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Tips for Returning to Work After Maternity Leave During Covid-19

With Mamamade founder Sophie Baron having just come back to Mamamade after having her son, Arthur, we wanted to share some tips for other parents in our community who are about to return to work during the Covid-19.

The thought of returning to work after having a baby can bring about mixed emotions for new parents. The transition from being new parent to a full-time or part-time employee has always brought challenges, but throwing the pandemic into the mix has made this transitional period even harder for new parents navigate.

In a pre-Covid world, returning to work after maternity leave (despite challenges) usually brought the added bonus of socialising with coworkers in the office, and having a break from being stuck at home with your baby. For some parents, returning to work meant a much-needed dose of normality and a better structure to their day.

But for those whose pregnancy, birth and maternity leave has probably been very different from what they expected, returning to work during the pandemic is no exception.

Here we've shared our advice for parents who are navigating the return to their desks (or sofas, dining tables and home offices) after having a baby.

Start slowly

 

Whilst you may have been a full-time employee before going on maternity leave, returning to full-time after a period of not working can be both mentally and physically exhausting. 

If you can, consider easing this transition by using any accrued holiday to ease your way back into the office, starting with 2 or 3 days a week if needed and gradually building up. If you have a partner, it’s a good idea to take their schedule into consideration so you can plan childcare responsibilities in advance.

Set boundaries with work 

 

Have open and early discussions with your boss about expectations for your first few weeks back at work, especially if childcare is likely to be an issue due to lockdown. Keeping the dialogue open and setting and managing expectations early will help alleviate any anxieties you may have about returning to work, and will help your boss to plan ahead for your return.

It’s also a good idea to inform them if your plans or situations change. It’s very common for parents to cut their maternity leave short if they decide they want to return to work earlier than planned, or extending it if they aren’t ready to come back yet. Arranging a monthly email or phone call check-in to discuss your plans can be a good idea to keep the communication channels open.

Use your catchups to also discuss what your first few weeks back at work may look like. You may find the best use of your time in the first few weeks is catching up with colleagues and clients, or sitting in on virtual meetings to gradually build a better sense of what’s happening in the business and with your colleagues right now.

If working from home, set up your workspace

 

Your colleagues who have been WFH for the best part of a year now may have nailed their home-office space setup, but this probably wasn’t something you thought about while preparing to have your baby!

Environment plays a huge role in helping us get into the right headspace for working, so it’s really important to consider your working space when preparing to return to work. You’ll want a workspace that is both comfortable and practical, and a few aesthetic touches never go amiss!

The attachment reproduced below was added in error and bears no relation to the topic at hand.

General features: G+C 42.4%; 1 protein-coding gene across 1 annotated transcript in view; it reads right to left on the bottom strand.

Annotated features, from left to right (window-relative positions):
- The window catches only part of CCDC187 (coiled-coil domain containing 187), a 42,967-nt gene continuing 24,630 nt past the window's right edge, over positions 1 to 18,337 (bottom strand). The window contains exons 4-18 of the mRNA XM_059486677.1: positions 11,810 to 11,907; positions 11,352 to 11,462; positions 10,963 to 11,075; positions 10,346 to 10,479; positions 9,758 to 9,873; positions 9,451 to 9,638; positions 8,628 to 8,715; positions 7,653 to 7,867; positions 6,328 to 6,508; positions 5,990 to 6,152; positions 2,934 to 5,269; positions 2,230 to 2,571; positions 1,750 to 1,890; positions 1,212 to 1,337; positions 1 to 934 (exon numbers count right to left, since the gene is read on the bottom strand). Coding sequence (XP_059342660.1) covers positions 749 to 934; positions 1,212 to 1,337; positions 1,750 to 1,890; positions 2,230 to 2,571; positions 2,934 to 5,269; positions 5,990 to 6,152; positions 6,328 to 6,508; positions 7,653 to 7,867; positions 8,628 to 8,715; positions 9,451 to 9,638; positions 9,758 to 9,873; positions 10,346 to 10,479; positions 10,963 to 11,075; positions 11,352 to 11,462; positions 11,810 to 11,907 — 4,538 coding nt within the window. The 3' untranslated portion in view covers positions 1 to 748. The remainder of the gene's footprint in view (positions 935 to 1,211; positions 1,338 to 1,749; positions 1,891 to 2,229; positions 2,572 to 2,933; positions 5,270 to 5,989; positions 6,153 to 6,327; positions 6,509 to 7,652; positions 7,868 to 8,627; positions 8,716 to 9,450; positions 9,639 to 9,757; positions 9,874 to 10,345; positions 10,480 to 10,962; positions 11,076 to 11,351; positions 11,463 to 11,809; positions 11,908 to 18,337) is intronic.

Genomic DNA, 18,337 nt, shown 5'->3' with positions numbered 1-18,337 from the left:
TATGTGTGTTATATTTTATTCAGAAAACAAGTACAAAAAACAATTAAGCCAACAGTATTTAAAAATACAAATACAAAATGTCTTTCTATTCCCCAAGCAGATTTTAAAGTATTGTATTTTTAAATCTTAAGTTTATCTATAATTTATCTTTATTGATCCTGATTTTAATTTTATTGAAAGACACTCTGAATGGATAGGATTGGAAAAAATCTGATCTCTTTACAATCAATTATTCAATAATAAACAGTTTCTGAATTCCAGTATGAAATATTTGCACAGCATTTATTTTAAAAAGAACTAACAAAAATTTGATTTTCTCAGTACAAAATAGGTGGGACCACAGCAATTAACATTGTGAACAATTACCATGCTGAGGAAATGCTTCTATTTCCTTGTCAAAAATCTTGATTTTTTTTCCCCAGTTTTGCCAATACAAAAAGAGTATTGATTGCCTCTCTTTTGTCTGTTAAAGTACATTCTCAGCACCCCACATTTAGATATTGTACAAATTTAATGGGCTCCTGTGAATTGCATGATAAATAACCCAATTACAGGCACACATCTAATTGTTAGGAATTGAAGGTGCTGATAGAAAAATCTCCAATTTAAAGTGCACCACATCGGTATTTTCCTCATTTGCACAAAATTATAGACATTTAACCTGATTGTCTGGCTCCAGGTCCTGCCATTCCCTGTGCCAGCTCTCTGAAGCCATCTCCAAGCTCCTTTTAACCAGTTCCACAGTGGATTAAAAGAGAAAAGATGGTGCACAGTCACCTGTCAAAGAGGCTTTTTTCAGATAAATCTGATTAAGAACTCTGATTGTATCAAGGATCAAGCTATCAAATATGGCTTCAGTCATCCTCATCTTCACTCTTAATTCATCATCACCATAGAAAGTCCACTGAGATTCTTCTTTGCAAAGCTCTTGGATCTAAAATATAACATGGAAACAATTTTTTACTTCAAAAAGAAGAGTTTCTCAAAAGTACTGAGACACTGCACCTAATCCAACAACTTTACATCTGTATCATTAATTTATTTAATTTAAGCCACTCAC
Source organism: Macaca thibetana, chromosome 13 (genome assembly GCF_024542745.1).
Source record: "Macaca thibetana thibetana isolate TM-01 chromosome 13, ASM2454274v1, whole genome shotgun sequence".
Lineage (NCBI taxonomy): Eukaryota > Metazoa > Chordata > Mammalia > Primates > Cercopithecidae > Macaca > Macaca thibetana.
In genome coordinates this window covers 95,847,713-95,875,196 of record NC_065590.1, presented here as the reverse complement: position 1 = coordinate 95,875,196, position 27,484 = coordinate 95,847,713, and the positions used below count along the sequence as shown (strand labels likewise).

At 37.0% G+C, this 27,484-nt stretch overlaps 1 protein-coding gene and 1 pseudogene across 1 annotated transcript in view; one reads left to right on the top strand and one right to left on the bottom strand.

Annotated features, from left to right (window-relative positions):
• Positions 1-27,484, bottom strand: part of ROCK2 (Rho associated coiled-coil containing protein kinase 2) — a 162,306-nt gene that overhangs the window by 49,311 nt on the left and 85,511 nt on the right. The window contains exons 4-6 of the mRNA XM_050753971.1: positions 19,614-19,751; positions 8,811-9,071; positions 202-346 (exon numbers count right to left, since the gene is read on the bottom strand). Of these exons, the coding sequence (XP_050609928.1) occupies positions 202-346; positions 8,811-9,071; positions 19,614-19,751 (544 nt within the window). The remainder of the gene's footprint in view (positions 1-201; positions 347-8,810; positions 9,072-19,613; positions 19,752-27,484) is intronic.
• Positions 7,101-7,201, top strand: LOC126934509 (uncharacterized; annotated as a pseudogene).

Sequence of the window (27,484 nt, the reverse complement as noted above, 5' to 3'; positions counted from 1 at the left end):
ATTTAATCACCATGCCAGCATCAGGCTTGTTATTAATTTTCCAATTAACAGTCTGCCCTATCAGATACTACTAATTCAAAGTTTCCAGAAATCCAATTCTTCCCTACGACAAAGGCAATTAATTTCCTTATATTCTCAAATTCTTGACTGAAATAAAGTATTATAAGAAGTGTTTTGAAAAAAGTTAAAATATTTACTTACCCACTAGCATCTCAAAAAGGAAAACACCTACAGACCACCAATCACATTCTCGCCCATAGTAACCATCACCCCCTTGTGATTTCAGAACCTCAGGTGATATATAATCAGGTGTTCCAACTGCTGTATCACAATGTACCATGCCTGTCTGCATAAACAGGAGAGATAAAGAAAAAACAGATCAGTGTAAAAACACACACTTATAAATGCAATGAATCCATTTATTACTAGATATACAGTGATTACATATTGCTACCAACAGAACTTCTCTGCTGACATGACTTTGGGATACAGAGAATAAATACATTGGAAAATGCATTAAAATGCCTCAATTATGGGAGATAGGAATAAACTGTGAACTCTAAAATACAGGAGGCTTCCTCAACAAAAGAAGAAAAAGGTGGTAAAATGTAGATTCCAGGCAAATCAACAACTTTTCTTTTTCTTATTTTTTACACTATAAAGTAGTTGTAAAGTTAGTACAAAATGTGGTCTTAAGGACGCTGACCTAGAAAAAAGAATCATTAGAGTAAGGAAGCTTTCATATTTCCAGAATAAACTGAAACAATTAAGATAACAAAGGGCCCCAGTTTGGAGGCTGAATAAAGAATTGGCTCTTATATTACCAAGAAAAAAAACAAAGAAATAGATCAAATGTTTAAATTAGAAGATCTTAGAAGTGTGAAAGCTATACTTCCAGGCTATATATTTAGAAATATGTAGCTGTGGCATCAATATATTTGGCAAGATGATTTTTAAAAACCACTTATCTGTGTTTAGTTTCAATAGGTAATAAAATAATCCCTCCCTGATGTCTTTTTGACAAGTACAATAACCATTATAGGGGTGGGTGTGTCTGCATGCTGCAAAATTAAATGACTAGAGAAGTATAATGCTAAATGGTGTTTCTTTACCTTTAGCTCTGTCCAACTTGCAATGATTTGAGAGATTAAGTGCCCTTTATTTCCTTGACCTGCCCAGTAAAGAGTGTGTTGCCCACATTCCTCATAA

Experiment with a few areas around your house to work out where’s best for you. It’s not always possible, but try to find a space that is separate from where you eat, sleep, take your breaks and relax in the evening to create a sense of distance between working and relaxing.

Renegotiate your home life

 

If you have a partner on your parenting adventure, then it’s important to understand how you are going to help support each other during this transition period. Now is a good time to sit down together and re-assess all of the daily tasks to come up with a daily schedule.

It’s likely that the parent who was at home on maternity leave took on more home-related responsibilities which they’ll no longer be able to complete while working. To avoid conflicts, openly discuss who will do what moving forward and create a schedule.

You may find it works if one of you works in the morning while the other looks after your baby and you switch in the afternoon (before both trying to work at night while the baby is asleep...😴). If this isn’t possible, then consider creating a feeding schedule so you can divide feeds between you both if baby is bottle-fed.

Don't be hard on yourself

 

If you live far away from family and don’t have a suitable childcare option right now, remember you’re being asked to do the impossible. It’s unrealistic to set yourself the goal of putting in a full day of work + full-time baby care at the same time. But for many new parents, this is no longer a matter of choice.

It’s frustrating - we know. You probably feel like you’re not getting enough done, that you’re failing at both jobs.

But you’re not - you’re doing the best you can, and it’s not your fault if things are slipping. There just aren’t enough hours in the day right now, and there’s not enough support out there for new parents either.

If you’re managing WFH and childcare right now, take a look at our recent blog on What You Need To Know About Parental Burnout.

Mamamade are here to help

 

We are driven by our purpose of breaking the stigma around asking for parenting help, by providing organic, plant-based and flash-frozen meals for babies.

We also provide our subscribers with full access to personal nutrition coaches and baby experts for tailored advice, as well as welcoming them to our growing community on Facebook, ensuring a full suite of personalised support for parents.

Get expert weaning support by joining Mamamade today.

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